Saskatchewan Pork Producers Solidly Behind Efforts to Maintain Provincial Slaughter Capacity

CANADA - Farm-Scape: Episode 2267. Farm-Scape is a Wonderworks Canada production and is distributed courtesy of Manitoba Pork Council and Sask Pork.
calendar icon 16 December 2006
clock icon 7 minute read

Farm-Scape, Episode 2267

Saskatchewan’s hog producers have given their provincial producer organization an overwhelming mandate to move forward on their behalf with efforts to maintain primary processing capacity within the province.

Pending Slaughter Plant Closure Prompts Action

The action is in response to an October decision by Maple Leaf Foods to cancel plans to build a new slaughter facility in Saskatoon and close the Mitchell’s Gourmet Foods facility within three years to clear the way for double shifting the company's Brandon facility.

The Maple Leaf announcement, which resulted in an immediate flood of calls to the Saskatchewan Pork Development Board from producers expressing their concern, prompted a special meeting November 27 that attracted about 130 producers to discuss the issue. Those on hand were given a letter which asked them to choose one of three possible courses of action that could be taken by the Saskatchewan Pork Development Board.

The options included: Sask Pork leave the matter alone and allow the market to dictate; that it be left up to producers to find alternative capacity without involvement from Sask Pork; that Sask Pork develop a business plan, assemble capital if necessary and seek out a marketing partner to move forward with building a primary processing plant in Saskatchewan.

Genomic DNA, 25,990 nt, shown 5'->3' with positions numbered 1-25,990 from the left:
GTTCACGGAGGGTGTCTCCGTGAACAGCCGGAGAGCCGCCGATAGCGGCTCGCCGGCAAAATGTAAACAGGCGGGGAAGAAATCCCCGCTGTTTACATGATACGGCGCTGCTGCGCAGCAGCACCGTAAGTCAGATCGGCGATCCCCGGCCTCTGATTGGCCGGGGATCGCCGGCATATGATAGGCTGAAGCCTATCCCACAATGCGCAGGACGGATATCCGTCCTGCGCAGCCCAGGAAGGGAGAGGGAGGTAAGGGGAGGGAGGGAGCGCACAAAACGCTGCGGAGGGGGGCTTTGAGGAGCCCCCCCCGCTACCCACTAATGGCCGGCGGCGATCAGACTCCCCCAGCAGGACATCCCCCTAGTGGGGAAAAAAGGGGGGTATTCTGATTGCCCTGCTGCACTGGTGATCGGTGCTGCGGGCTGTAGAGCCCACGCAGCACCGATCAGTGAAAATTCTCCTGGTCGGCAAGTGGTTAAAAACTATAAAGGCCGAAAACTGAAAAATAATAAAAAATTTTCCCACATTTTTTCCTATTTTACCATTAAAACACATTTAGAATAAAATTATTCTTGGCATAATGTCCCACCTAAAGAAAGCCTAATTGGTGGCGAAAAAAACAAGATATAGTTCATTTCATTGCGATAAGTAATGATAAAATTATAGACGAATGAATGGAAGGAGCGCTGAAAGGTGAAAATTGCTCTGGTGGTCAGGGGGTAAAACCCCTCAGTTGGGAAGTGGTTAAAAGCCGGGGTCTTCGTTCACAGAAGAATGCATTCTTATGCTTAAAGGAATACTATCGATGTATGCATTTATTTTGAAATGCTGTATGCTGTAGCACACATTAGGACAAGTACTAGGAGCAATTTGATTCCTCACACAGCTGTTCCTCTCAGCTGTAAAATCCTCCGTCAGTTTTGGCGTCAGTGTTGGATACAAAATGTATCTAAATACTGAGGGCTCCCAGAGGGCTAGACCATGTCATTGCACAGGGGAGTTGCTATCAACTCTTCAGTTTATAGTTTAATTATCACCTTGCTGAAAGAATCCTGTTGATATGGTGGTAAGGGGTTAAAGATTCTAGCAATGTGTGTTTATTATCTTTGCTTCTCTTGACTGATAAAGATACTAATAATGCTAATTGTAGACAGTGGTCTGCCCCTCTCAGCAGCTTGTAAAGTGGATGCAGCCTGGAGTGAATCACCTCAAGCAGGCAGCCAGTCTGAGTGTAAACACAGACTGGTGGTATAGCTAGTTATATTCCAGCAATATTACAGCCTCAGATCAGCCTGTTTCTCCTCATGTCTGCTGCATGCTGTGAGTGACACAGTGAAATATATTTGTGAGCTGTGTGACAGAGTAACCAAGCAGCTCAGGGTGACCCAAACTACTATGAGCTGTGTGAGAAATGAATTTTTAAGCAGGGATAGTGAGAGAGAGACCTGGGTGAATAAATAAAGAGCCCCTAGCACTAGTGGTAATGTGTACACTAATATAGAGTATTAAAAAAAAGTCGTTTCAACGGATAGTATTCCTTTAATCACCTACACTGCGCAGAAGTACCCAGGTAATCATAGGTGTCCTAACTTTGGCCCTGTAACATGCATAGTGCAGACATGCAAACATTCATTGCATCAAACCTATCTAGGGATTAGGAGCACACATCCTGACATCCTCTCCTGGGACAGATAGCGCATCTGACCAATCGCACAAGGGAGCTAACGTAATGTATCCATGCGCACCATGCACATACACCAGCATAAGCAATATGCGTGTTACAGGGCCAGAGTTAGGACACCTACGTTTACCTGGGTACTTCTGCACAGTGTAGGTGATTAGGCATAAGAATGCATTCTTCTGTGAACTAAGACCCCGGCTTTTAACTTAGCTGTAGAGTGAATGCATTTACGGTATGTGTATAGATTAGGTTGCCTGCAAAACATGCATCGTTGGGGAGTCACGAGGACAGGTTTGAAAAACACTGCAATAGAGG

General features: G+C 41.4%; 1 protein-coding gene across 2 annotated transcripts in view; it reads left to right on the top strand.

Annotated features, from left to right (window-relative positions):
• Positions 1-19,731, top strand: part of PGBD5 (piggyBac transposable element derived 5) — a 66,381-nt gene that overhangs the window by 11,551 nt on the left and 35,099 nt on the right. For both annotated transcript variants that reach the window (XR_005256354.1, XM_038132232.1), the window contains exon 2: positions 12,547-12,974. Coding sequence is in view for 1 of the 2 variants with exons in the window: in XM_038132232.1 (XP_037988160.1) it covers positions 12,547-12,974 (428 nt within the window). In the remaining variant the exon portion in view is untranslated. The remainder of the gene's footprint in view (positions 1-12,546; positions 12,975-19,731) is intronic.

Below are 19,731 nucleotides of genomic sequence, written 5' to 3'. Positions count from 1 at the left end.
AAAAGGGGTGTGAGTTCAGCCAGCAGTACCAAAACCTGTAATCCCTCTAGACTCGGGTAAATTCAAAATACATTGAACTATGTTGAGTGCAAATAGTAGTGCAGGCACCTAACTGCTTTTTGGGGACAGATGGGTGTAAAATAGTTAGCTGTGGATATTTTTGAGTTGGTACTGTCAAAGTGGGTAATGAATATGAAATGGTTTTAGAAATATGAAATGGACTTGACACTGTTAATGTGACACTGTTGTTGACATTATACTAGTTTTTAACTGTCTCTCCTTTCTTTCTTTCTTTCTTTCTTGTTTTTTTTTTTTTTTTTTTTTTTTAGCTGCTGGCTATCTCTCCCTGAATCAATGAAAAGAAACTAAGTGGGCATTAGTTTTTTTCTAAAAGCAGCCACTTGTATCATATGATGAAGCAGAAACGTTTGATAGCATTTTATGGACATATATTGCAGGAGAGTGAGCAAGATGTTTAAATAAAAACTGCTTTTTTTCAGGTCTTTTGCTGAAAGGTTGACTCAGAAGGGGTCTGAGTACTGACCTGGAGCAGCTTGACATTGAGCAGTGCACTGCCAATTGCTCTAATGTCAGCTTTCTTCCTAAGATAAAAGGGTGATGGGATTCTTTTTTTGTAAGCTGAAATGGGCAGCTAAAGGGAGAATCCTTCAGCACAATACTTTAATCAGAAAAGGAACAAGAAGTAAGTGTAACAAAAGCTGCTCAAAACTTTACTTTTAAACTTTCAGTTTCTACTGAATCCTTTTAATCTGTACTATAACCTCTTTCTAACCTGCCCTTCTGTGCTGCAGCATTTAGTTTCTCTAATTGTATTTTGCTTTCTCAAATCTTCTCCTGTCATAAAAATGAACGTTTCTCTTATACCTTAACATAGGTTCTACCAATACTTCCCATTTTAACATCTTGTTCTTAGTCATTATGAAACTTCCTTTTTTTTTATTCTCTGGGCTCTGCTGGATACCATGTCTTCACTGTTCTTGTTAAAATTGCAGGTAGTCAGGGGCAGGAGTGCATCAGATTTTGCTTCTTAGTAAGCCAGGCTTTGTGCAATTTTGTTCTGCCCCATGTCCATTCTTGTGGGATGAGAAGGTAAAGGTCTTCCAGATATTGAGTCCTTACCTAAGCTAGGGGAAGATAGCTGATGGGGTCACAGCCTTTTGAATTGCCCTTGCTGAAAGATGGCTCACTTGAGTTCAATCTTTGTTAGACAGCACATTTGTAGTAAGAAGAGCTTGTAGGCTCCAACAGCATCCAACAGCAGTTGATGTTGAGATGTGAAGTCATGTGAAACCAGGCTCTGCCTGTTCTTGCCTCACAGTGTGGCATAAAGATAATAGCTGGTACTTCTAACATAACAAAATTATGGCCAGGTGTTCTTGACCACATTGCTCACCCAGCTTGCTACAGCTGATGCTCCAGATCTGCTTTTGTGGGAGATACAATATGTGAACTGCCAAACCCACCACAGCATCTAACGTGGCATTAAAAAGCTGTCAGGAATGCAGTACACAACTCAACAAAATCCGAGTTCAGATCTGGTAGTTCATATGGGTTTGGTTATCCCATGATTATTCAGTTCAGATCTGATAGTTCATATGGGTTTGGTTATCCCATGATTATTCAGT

Vast Majority Support Efforts to Maintain Processing Capacity

“Well over 80 percent of the respondents were positive, that they wanted to move forward to build a plant,“ states Saskatchewan Pork Development Board general manager Neil Ketilson.

Of those who have responded to the survey, he notes the majority support the concept of moving ahead with finding a solution, finding a marketing partner and building a new plant if that’s what’s required in Saskatchewan.

Producer Involvement Seen as the Way of the Future

“When one packing plant after another across Canada seems to be closing all of a sudden there’s way too many pigs without a home,“ observes Rosetown area producer Joe Kleinsasser.

Kleinsasser, the vice-chair of Sask Pork, is a member of Rosetown Colony which operates a 360 to 380 sow farrow to finish unit. His biggest concern, and the biggest concern of those he has talked to, relates to a potential lack of market access.